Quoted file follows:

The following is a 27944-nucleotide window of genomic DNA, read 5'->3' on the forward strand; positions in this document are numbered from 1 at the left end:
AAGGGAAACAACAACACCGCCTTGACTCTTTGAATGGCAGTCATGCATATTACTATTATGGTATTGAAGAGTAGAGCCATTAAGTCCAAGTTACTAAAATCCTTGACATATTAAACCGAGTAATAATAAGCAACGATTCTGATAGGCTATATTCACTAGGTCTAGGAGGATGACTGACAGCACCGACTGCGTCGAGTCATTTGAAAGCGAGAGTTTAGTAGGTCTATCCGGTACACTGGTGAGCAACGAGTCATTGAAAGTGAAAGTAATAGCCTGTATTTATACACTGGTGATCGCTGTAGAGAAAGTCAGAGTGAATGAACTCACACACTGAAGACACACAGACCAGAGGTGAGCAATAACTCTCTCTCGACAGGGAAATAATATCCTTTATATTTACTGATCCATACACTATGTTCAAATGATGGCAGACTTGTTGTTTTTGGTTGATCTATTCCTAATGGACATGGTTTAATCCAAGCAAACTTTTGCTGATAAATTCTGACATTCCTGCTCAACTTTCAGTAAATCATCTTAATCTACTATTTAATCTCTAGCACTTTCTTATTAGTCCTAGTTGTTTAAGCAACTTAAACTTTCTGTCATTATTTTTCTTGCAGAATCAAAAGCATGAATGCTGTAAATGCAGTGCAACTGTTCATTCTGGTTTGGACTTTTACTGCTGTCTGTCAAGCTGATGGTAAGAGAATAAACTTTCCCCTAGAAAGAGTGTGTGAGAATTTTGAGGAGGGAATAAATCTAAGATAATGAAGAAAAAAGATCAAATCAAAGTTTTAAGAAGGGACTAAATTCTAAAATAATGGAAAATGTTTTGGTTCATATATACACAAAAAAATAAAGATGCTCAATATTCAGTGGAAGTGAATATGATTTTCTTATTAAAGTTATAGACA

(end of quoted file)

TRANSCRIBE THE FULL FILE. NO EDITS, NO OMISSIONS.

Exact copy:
The following is a 27944-nucleotide window of genomic DNA, read 5'->3' on the forward strand; positions in this document are numbered from 1 at the left end:
AAGGGAAACAACAACACCGCCTTGACTCTTTGAATGGCAGTCATGCATATTACTATTATGGTATTGAAGAGTAGAGCCATTAAGTCCAAGTTACTAAAATCCTTGACATATTAAACCGAGTAATAATAAGCAACGATTCTGATAGGCTATATTCACTAGGTCTAGGAGGATGACTGACAGCACCGACTGCGTCGAGTCATTTGAAAGCGAGAGTTTAGTAGGTCTATCCGGTACACTGGTGAGCAACGAGTCATTGAAAGTGAAAGTAATAGCCTGTATTTATACACTGGTGATCGCTGTAGAGAAAGTCAGAGTGAATGAACTCACACACTGAAGACACACAGACCAGAGGTGAGCAATAACTCTCTCTCGACAGGGAAATAATATCCTTTATATTTACTGATCCATACACTATGTTCAAATGATGGCAGACTTGTTGTTTTTGGTTGATCTATTCCTAATGGACATGGTTTAATCCAAGCAAACTTTTGCTGATAAATTCTGACATTCCTGCTCAACTTTCAGTAAATCATCTTAATCTACTATTTAATCTCTAGCACTTTCTTATTAGTCCTAGTTGTTTAAGCAACTTAAACTTTCTGTCATTATTTTTCTTGCAGAATCAAAAGCATGAATGCTGTAAATGCAGTGCAACTGTTCATTCTGGTTTGGACTTTTACTGCTGTCTGTCAAGCTGATGGTAAGAGAATAAACTTTCCCCTAGAAAGAGTGTGTGAGAATTTTGAGGAGGGAATAAATCTAAGATAATGAAGAAAAAAGATCAAATCAAAGTTTTAAGAAGGGACTAAATTCTAAAATAATGGAAAATGTTTTGGTTCATATATACACAAAAAAATAAAGATGCTCAATATTCAGTGGAAGTGAATATGATTTTCTTATTAAAGTTATAGACA